Why preparation is key to acing your next media briefing
Briefings or interviews offer a personable way of getting your company’s message across to the media. Whilst they are often associated with supporting the launch of a new product or service, interviews can also be secured to maximise outreach of a particular campaign or comment on breaking industry news. They also provide a terrific opportunity to create lively discussion around your business’s interests, but any media interaction can also create risk if not approached in the right way. Spokespeople need to be fully prepared for what to expect when speaking with a journalist to ensure a positive outcome for all.
It only takes a few steps to prepare for a media interview, to ensure the conversation is engaging and insightful. Following the Covid-19 pandemic, it is commonplace for briefings to take place virtually (via Zoom, Teams, Skype or phone) and this makes it easier for company spokespeople to be available more regularly.
Before any interview, the interviewee should be given as much information as possible about who is conducting the briefing. An agency like Berkeley can help here by providing research about the journalist, their publication, subjects of interest and target audience. This gives the company spokesperson context about who they are going to speak with and how to get the most from the interview.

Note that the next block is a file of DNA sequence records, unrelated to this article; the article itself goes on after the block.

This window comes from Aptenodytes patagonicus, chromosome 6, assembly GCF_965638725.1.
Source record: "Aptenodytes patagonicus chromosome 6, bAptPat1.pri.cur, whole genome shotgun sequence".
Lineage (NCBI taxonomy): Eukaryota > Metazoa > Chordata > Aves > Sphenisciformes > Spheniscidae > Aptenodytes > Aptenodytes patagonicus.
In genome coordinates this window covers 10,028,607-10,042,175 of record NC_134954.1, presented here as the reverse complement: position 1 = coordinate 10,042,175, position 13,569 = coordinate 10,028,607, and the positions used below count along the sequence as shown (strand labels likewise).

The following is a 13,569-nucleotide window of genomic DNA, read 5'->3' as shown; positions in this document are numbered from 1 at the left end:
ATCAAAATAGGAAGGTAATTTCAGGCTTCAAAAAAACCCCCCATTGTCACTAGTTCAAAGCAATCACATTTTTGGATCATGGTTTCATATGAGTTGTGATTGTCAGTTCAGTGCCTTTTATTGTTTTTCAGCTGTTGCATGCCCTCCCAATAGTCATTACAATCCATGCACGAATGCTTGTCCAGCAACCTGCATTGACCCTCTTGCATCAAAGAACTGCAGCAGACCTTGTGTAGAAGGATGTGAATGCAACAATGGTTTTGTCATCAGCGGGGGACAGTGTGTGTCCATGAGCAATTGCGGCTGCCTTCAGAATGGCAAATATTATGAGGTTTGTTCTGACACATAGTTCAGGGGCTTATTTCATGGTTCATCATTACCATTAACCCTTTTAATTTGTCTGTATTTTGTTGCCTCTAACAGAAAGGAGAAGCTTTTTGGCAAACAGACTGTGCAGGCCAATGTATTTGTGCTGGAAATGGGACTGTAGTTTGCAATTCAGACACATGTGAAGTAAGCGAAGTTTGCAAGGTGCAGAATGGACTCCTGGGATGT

Ahead of the interview, we would liaise with the journalist to clarify any particular focal points for the upcoming discussion. In addition, the journalist may share further details about how they plan to use the interview – it could be published as a piece in its own right or used in a report or longer article covering a particular industry topic. The interviewee should always be aware that other topics may arise during the conversation as the journalist may use the briefing as a chance to learn more about their subjects of interest. While it cannot be guaranteed, understanding what might be asked helps to ensure the person being interviewed is not caught out by something unexpected.
Where interviews accompany product or services launches, knowing the messaging is key to controlling the narrative. The interviewee can focus on a particular topic as well as touch on company milestones and history. There may also be an opportunity to discuss evolving company policies, such as the position on sustainability or any upcoming news and innovations. If the interview is based on industry insights or in response to breaking news, ensuring the spokesperson has clear points and relatable messages to get across will give their commentary more chance of being included in an article or larger write-up.
Sometimes the difference between a successful and a mediocre media briefing can come down to the experience of the company spokesperson. If they are nervous or do not understand the subject they have been asked to comment on, this might not leave the best impression or result in a positive piece of coverage. Where possible, anybody speaking on behalf of a company should be media trained and have a good understanding of the media landscape and audience.
If you would like to learn more about preparing for media briefings, undertake specific media training, please get in touch.